Translation of outrageous in Spanish:

outrageous

Pronunciation: /aʊtˈreɪdʒəs/

adjective/adjetivo

  • 1.1 (scandalous) [behavior/state of affairs] vergonzoso, escandaloso, atroz; [injustice] indignante, atroz; [manners/language] injurioso; [demands/price] escandaloso, exorbitante, abusivo how dare you! this is outrageous! ¡cómo te atreves! ¡esto es intolerable! it is outrageous that we should be expected to pay es escandaloso que pretendan que paguemos nosotros
    More example sentences
    • This is, as been stated, one of the most outrageous acts I have ever seen.
    • We need the people who are responsible for these stupid and outrageous acts to come to their senses and put a stop to it.
    • It was an outrageous act and what was really upsetting from my point of view is that the referee did not look at it.
    More example sentences
    • He was bold, outrageous, witty, shocking and sympathetic without being the least bit soppy or sentimental.
    • It is a target rather than an outrageous boast, but should he achieve it, perhaps then he will be considered by observers to be an unqualified success.
    • It reminds me of being a student when I used to wear mildly outrageous things, rather than the standard business attire I wear nowadays.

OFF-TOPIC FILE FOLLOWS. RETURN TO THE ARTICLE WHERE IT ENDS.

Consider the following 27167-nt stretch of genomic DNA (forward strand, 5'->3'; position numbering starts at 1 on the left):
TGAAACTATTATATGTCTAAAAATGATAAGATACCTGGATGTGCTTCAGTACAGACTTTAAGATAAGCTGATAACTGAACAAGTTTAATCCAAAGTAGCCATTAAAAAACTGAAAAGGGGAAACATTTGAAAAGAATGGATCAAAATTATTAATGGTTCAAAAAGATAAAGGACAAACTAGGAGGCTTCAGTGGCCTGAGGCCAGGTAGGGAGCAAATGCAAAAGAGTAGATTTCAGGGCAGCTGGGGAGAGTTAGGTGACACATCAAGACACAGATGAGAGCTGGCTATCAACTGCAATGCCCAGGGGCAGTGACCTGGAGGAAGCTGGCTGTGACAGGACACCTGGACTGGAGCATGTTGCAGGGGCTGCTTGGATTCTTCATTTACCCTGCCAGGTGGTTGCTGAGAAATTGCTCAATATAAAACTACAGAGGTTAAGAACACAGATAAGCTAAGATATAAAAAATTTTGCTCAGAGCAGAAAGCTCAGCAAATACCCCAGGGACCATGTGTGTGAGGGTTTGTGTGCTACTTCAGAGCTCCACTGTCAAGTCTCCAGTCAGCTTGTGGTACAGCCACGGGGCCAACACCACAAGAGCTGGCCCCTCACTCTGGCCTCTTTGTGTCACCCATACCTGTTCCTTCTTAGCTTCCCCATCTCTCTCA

1.2 (unconventional) [clothes] extravagante, estrafalario; [comedy] graciosísimo he tries hard to be outrageous se esfuerza por resultar atrevido or por escandalizar

Definition of outrageous in:

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Cultural fact of the day

Spain had three civil wars known as the guerras carlistas (1833-39, 1860, 1872-76). When Fernando VII died in 1833, he was succeeded not by his brother the Infante Don Carlos de Borbón, but by his daughter Isabel, under the regency of her mother María Cristina. This provoked a mainly northern-Spanish revolt, with local guerrillas pitted against the forces of the central government. The Carlist Wars were also a confrontation between conservative rural Catholic Spain, especially the Basque provinces and Aragón, led by the carlistas, and the progressive liberal urban middle classes allied with the army. Carlos died in 1855, but the carlistas, representing political and religious traditionalism, supported his descendants' claims until reconciliation in 1977 with King Juan Carlos.